Populist cleric Tahir-ul-Qadri announced late on Wednesday that negotiations to end ongoing protests for a “revolution” had collapsed, and warned the government that he would lead a ‘Youm-e-Inquilab’ (Day of Revolution) today.

“The government has shown that it is not interested in implementing Lahore High Court orders to register a First Information Report against Prime Minister Nawaz Sharif, Punjab Chief Minister Shahbaz Sharif, and 19 others,” said Qadri to a crowd of thousands camped out on Islamabad’s Constitution Avenue. “So I am announcing that there will be no more talks with the government.”

A government team comprising ministers Ishaq Dar and Zahid Hamid had visited Qadri on Wednesday night in a bid to convince him to call off his sit-in and agree to a compromise on his demands. According to Qadri, he had asked them to meet two conditions as “trust building” measures, but they failed to comply. “I asked them to launch the FIR against all 21 accused as per court orders and for the resignation of Shahbaz Sharif,” he said. “The government team told me that the prime minister is not willing to accept either demand and I ended the talks because it became obvious the government was only trying to waste our time,” he added.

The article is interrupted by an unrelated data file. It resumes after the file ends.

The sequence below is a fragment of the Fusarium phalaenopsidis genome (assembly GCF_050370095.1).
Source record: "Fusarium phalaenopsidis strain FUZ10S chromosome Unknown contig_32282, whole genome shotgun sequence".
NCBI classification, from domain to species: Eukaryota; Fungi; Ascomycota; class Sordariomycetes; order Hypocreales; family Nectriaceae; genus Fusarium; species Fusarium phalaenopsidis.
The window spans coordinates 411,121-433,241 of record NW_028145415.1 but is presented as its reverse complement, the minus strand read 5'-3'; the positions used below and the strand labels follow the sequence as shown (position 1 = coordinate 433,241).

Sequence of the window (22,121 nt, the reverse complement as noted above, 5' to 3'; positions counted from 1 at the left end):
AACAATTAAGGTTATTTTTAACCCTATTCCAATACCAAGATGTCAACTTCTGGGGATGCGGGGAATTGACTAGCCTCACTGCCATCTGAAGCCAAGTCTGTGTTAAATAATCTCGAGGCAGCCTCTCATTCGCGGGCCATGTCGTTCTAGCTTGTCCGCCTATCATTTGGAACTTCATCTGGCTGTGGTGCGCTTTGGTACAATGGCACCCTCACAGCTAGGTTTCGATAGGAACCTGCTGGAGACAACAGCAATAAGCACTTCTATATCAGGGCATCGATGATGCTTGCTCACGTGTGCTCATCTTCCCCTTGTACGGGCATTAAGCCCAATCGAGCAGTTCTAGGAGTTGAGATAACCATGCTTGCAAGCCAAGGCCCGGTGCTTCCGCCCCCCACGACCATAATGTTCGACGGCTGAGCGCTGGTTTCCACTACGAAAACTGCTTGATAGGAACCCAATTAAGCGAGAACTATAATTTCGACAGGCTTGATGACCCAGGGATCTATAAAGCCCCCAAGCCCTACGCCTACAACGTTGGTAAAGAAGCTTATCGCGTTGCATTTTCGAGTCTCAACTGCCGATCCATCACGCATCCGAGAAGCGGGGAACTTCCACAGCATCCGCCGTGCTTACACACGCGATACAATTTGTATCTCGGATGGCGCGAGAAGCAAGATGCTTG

“We gave every possible chance to the government to show maturity and follow court orders … now there is no moral obligation on us to continue with talks,” said Qadri. “Tonight is the last night of the sit-in. Tomorrow will be Youm-e-Inquilab and the people will decide what action should be taken against the government,” he added. Qadri directed his followers to assemble at 3:00 p.m., saying he would address a final sermon before “transferring decision-making powers” to the people.

The protests in Islamabad have so far been peaceful, with security forces taking a hands-off approach to the demonstrations. But both protest leaders have stoked fears of an imminent violent crackdown, with Qadri telling supporters he was ready to be “martyred” as his followers dressed in funeral shrouds during a rally on Wednesday.

Pakistan Tehreek-e-Insaf chief Imran Khan, who is leading a parallel protest of his followers in Islamabad against alleged rigging in the 2013 general elections, also announced that negotiations with the government had collapsed. He said there could be no more negotiations until Prime Minister Nawaz Sharif had resigned. The government has said it is willing to accept all demands except for the resignation of the prime minister. “Tomorrow, I will give you good news,” Khan told his supporters, adding that it would be a “major” announcement.

Responding to Qadri’s claims, information minister Pervez Rashid told media that the government had accepted the cleric’s demands for the registration of an FIR, but he had refused to accept the offer.